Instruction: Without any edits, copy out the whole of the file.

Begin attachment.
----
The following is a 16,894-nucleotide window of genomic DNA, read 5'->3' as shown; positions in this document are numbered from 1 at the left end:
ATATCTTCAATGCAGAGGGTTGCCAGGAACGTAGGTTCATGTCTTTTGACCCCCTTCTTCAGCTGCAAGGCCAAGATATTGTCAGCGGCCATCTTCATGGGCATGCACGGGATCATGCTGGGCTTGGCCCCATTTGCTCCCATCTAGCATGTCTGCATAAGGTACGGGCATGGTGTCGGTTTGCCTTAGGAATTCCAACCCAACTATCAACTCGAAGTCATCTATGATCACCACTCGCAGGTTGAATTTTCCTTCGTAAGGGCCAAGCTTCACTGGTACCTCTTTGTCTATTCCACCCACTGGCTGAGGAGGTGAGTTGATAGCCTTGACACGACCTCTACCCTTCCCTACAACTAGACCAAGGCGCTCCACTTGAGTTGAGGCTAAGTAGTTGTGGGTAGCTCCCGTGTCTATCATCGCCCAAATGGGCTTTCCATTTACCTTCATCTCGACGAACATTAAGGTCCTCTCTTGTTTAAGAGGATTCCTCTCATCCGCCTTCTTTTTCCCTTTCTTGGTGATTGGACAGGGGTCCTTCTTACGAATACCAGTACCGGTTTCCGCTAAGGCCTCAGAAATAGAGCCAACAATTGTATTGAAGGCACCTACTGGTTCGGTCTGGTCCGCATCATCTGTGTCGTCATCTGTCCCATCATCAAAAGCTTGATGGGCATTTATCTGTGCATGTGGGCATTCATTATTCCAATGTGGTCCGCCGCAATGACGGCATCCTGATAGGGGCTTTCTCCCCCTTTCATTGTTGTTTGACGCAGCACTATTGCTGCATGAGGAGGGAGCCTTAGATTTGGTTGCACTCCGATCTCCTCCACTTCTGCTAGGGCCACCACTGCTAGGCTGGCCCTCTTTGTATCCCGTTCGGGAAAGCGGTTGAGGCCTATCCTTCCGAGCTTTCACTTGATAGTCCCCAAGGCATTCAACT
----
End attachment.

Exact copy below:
The following is a 16,894-nucleotide window of genomic DNA, read 5'->3' as shown; positions in this document are numbered from 1 at the left end:
ATATCTTCAATGCAGAGGGTTGCCAGGAACGTAGGTTCATGTCTTTTGACCCCCTTCTTCAGCTGCAAGGCCAAGATATTGTCAGCGGCCATCTTCATGGGCATGCACGGGATCATGCTGGGCTTGGCCCCATTTGCTCCCATCTAGCATGTCTGCATAAGGTACGGGCATGGTGTCGGTTTGCCTTAGGAATTCCAACCCAACTATCAACTCGAAGTCATCTATGATCACCACTCGCAGGTTGAATTTTCCTTCGTAAGGGCCAAGCTTCACTGGTACCTCTTTGTCTATTCCACCCACTGGCTGAGGAGGTGAGTTGATAGCCTTGACACGACCTCTACCCTTCCCTACAACTAGACCAAGGCGCTCCACTTGAGTTGAGGCTAAGTAGTTGTGGGTAGCTCCCGTGTCTATCATCGCCCAAATGGGCTTTCCATTTACCTTCATCTCGACGAACATTAAGGTCCTCTCTTGTTTAAGAGGATTCCTCTCATCCGCCTTCTTTTTCCCTTTCTTGGTGATTGGACAGGGGTCCTTCTTACGAATACCAGTACCGGTTTCCGCTAAGGCCTCAGAAATAGAGCCAACAATTGTATTGAAGGCACCTACTGGTTCGGTCTGGTCCGCATCATCTGTGTCGTCATCTGTCCCATCATCAAAAGCTTGATGGGCATTTATCTGTGCATGTGGGCATTCATTATTCCAATGTGGTCCGCCGCAATGACGGCATCCTGATAGGGGCTTTCTCCCCCTTTCATTGTTGTTTGACGCAGCACTATTGCTGCATGAGGAGGGAGCCTTAGATTTGGTTGCACTCCGATCTCCTCCACTTCTGCTAGGGCCACCACTGCTAGGCTGGCCCTCTTTGTATCCCGTTCGGGAAAGCGGTTGAGGCCTATCCTTCCGAGCTTTCACTTGATAGTCCCCAAGGCATTCAACT